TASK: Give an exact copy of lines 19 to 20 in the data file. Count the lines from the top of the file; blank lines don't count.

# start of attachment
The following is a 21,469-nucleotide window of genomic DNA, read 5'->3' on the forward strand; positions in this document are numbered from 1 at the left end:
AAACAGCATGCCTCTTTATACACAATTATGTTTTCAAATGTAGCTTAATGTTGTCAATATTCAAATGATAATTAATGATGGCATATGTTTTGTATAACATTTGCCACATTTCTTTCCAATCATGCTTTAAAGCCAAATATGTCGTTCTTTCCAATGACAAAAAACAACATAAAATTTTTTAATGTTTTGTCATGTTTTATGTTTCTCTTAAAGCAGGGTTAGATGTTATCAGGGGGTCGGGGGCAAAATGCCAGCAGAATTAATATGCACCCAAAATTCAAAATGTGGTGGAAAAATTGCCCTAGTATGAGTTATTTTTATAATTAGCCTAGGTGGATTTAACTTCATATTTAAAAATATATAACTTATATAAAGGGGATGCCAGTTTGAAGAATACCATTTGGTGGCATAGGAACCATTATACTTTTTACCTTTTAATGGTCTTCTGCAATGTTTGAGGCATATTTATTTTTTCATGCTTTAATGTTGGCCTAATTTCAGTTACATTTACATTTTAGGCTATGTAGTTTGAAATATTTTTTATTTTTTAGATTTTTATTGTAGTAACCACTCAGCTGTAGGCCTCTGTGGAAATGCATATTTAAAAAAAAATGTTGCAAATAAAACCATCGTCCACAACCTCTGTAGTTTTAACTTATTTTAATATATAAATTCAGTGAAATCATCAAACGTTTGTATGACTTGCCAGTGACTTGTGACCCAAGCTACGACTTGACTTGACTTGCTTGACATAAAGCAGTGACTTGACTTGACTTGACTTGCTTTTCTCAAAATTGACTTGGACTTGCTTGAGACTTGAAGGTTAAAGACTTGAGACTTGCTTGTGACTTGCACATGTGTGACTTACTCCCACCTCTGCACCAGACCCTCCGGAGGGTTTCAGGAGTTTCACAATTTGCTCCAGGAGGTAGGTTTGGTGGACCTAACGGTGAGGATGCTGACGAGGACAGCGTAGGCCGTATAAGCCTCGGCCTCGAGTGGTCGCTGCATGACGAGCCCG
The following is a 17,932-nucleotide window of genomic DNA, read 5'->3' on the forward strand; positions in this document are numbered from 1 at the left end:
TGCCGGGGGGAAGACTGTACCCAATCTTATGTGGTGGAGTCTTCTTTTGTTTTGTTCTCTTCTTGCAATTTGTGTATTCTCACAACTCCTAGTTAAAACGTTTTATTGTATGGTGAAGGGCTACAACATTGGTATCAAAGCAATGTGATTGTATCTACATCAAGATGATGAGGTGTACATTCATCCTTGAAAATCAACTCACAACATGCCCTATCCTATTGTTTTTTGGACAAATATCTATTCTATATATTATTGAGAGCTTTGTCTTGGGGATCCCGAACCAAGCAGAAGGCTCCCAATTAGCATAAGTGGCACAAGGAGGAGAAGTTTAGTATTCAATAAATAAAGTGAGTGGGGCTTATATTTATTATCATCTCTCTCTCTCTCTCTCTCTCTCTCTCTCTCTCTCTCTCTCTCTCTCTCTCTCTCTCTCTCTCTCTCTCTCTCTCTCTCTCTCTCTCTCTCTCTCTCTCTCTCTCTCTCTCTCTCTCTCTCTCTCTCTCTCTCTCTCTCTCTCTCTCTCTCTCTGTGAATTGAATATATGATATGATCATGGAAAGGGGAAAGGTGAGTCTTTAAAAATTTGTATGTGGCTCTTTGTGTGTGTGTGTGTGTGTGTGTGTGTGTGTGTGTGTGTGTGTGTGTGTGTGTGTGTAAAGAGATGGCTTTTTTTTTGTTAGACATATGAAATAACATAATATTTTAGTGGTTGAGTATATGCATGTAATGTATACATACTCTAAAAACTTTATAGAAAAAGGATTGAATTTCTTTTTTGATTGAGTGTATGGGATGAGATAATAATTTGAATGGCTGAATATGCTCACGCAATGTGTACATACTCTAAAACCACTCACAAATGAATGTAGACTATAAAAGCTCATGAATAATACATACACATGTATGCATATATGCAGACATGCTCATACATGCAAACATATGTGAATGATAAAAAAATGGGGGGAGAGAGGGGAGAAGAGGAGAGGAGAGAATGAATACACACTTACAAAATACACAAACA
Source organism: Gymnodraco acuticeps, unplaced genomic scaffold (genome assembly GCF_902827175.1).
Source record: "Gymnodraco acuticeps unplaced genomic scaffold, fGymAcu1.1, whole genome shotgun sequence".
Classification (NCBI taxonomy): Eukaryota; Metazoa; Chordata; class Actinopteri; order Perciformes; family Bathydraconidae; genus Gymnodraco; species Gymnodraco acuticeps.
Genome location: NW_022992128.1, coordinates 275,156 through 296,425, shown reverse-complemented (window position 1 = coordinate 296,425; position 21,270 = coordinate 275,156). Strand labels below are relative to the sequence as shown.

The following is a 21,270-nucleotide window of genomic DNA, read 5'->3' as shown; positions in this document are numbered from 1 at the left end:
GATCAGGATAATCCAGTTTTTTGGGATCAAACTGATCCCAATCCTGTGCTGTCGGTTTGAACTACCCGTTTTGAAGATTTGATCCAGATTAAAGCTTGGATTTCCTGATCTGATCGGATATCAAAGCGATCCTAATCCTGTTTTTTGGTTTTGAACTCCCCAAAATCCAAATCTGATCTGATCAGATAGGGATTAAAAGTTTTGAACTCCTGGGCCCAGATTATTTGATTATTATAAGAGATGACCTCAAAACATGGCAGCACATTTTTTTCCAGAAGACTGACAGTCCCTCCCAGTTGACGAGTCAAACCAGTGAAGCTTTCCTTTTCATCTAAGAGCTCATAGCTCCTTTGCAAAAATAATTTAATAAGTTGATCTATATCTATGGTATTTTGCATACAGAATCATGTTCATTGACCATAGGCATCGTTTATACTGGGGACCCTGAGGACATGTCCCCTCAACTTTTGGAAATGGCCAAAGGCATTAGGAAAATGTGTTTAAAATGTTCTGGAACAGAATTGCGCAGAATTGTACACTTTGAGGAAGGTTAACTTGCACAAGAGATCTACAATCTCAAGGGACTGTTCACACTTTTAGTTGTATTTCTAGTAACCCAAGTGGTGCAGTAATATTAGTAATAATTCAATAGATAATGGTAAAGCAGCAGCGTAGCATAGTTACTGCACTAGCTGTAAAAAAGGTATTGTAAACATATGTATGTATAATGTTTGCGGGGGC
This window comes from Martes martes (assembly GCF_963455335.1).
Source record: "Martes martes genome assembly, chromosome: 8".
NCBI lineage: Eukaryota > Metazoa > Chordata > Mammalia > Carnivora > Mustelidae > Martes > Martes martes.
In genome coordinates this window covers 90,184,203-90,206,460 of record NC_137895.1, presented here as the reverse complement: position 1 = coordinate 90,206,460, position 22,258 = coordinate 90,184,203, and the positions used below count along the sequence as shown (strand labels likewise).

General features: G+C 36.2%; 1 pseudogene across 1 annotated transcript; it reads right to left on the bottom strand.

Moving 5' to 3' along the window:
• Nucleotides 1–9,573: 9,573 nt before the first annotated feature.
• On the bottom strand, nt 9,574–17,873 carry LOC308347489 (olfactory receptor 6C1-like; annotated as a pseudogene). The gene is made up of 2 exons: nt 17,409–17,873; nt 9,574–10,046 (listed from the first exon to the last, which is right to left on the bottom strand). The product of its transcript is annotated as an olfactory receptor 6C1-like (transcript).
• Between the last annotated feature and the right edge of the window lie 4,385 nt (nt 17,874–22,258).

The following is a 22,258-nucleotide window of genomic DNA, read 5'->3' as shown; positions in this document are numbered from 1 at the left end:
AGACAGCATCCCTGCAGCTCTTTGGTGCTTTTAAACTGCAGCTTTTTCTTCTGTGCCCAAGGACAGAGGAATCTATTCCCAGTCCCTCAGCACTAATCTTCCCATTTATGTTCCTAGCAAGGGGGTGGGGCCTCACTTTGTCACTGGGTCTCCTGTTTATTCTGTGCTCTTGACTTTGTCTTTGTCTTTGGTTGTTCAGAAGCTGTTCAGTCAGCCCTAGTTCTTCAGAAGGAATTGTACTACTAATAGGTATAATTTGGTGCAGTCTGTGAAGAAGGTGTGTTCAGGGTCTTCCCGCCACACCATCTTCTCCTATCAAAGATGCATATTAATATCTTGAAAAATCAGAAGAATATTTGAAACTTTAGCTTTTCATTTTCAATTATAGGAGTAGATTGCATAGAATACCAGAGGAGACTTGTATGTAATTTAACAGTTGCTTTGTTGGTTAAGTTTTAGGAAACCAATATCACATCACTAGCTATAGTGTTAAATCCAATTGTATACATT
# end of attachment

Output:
• Between the last annotated feature and the right edge of the window lie 4,385 nt (nt 17,874–22,258).

The following is a 22,258-nucleotide window of genomic DNA, read 5'->3' as shown; positions in this document are numbered from 1 at the left end: